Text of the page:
Man's waistcoat, c. 1730-1740

  • Gift of the Société de l’Histoire du Costume
  • Circa 1730-1740
  • Front panels: cream linen woodblock-printed in black and red. Back: white cotton, woodblock-printed in black, violet, two blues, two reds. Lining: cream cotton.
  • Gal 1920.1.1126
  • Palais Galliera, musée de la Mode de la Ville de Paris

Probably reassembled, as was frequently the case, in the late 19th or early 20th centuries, this waistcoat is remarkable in that its front panels – worn, seemingly inexpensive and generously ornamented with vegetal patterns – make it one of the few examples of illegal 'Indian cotton' to have come down to us in France. The term 'Indian cotton' was used for all kinds of cotton or linen/cotton fabrics with applied decoration, whether painted and dyed or printed. Produced in India and exported by the French East India Company, these fabrics were soon being imitated in Europe, but the results were of relatively poor quality: in the late 17th and the first half of the 18th century the makers had still not discovered the Indian technique for fixing colours. In 1686, on the grounds that the French silk industry had to be protected, the government banned the making, use and wearing of 'Indian cotton', a regulation that remained in force until 1759. The ban, however, only increased the popularity of these imitation fabrics, which continued to circulate illegally throughout the country. Mostly of inferior quality, however, they have rarely survived.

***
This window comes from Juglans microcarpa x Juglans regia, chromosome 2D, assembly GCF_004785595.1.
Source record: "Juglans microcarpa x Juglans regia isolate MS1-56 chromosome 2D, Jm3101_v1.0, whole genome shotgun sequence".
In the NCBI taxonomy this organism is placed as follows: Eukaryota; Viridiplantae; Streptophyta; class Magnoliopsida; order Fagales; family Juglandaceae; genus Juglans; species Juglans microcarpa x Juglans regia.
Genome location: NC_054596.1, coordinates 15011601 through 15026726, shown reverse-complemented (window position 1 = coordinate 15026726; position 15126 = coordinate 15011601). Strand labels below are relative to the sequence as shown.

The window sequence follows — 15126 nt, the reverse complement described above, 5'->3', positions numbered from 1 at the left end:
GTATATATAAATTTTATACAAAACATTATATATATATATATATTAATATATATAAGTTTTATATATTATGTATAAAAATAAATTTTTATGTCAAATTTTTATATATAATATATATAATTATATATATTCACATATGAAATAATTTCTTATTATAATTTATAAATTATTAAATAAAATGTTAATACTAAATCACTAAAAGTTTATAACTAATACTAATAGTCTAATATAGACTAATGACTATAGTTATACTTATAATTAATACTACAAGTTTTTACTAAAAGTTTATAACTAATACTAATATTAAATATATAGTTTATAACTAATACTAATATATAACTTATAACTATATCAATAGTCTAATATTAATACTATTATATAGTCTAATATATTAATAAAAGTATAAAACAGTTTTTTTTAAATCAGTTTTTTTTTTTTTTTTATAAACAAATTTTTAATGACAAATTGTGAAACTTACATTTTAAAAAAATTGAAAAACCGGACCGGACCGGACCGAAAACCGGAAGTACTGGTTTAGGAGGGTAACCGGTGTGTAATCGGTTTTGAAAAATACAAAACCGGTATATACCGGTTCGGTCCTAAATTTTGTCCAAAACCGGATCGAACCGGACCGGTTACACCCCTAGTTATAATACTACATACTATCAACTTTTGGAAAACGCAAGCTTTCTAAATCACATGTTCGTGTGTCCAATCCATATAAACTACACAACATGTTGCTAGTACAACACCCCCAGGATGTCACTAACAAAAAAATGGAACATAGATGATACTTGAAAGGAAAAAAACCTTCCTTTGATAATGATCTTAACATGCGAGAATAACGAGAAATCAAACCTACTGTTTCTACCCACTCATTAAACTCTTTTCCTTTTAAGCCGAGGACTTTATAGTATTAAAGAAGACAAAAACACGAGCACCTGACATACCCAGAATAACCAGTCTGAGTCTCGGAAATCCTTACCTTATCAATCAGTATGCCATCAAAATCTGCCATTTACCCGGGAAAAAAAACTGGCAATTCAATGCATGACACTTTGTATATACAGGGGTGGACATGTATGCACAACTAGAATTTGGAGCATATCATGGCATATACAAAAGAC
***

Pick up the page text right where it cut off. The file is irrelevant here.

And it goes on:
Notice's author : Pascale Gorguet-Ballesteros